Best of all, the stiffer chassis now makes it much better to drive. As a result, it’s far more the kind of car that every MINI should be. And not before time.
The third generation MINI Convertible is not only bigger than its predecessors but is also a much more solid-feeling thing. The adoption of BMW’s UKL1 platform and extra strengthening has now made it feel impressively rigid and there’s little of the juddering body flex that you used to get at speed over bumps. The electrically-folding fabric roof can be raised or lowered in 18s at speeds of up to 18mph and most models come with a useful ‘Rain Warner’ app that monitors the weather and alerts you to climate changes ahead of time, so you don’t get caught out by sudden showers. Cabin buffeting is also well managed, providing you’re able to keep the side windows up and click the optional wind deflector into place across the rear seats.
That stiffer chassis helps the handling too, something further aided by direct steering and the perky responses from the various Twin Power Turbo powerplants on offer. Mainstream models get the brand’s most up to date downsized three cylinder 1. 5-litre engines, a 136bhp unit in the petrol ‘Cooper’ and a 116bhp variant in a diesel ‘Cooper D’ derivative capable of up to 74. 3mpg on the combined cycle and 100g/km of CO2. Beyond that lie the pokier 2. 0-litre petrol turbo models, either the 192bhp ‘Cooper S’ or the 231bhp ‘John Cooper Works’ flagship version. All of the models on offer can be ordered with a six-speed ‘Steptronic’ auto in place of the standard manual gearbox. Also optional on every version is the ‘MINI Driving Modes’ system that lets you choose between ‘MID’, ‘GREEN’ and ‘SPORT’ settings to fine tune to the car to your mood and the driving conditions.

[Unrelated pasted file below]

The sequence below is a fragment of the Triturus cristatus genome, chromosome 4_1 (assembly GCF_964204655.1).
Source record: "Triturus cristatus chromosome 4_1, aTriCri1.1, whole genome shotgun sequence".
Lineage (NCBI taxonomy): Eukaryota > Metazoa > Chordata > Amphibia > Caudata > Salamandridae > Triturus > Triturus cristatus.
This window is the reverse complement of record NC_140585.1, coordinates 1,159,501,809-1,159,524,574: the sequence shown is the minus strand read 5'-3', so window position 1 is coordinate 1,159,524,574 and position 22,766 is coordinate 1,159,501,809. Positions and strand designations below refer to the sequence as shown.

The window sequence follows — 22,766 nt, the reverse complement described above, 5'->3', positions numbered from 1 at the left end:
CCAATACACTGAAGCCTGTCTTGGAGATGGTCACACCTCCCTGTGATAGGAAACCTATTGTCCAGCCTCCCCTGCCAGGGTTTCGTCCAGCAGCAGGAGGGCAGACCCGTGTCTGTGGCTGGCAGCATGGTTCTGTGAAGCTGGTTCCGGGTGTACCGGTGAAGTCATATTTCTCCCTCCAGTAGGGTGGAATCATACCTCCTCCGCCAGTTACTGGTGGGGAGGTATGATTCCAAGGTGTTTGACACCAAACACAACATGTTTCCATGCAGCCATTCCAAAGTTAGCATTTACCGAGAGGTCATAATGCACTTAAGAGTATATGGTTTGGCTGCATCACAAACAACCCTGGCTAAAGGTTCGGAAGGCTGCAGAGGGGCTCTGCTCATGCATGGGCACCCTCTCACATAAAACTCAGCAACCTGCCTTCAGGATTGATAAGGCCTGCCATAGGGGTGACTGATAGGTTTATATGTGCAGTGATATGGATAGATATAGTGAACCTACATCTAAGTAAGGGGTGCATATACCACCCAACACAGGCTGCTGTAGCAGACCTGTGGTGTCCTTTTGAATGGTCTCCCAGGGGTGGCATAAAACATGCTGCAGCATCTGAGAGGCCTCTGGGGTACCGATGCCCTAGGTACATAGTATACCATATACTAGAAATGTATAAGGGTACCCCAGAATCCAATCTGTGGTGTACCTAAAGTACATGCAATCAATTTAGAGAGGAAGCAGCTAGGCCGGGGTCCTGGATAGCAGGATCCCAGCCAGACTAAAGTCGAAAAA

The look and feel many not be dramatically different with this third generation MINI Convertible, but it still carries a cute, compact and quite up-market demeanour, especially when optioned up like this top variant is. You’ll find that in MK3 model form, the car is longer, wider and just fractionally taller than its predecessor, but the differences are subtle, as is the design execution of the electric fabric folding roof.
Time to thunk the long door shut and get behind the wheel. Settle into the firm but supportive cushioning of the driver’s seat and the first thing that might be apparent is how low you’re sat in the car. If you’ve come to this third generation model from an older MINI Convertible, your next impression might well be to appreciate your more spacious surroundings. The extra length, width and height of this car really tells from this perspective in additional levels of head, leg and shoulder room that give this version has a much more grown-up feel than previous models could offer.
Let’s take a seat in the back. With the roof up, squeezing in isn’t that easy and it’s pretty claustrophobic once inside.
With the roof down though, things are of course very different. Obviously it’s easier to get in and once in place, with the car in ‘al fresco’ guise, you can better start to appreciate the extra space that’s offered by this MK3 model.
The increase in body length hasn’t only increased rear passenger space: there’s more luggage room too. This boot is around 25% bigger than it was before, but don’t get your hopes up too much with regards to what’s available. Whatever the hood positioning, you can free up extra carriage room by pushing forward the 50:50 split-folding rear backrests.
In summary, we’ve a MINI Convertible that’s matured a little, but still knows how to have fun. Sure, some of its extra features – things like the ‘Rain Warner’ and the ‘Always Open Timer’ – can seem a little gimmicky but they’re fun, and isn’t that just the point of a car like this? If for you it is, then perhaps, just perhaps, another MINI Adventure beckons.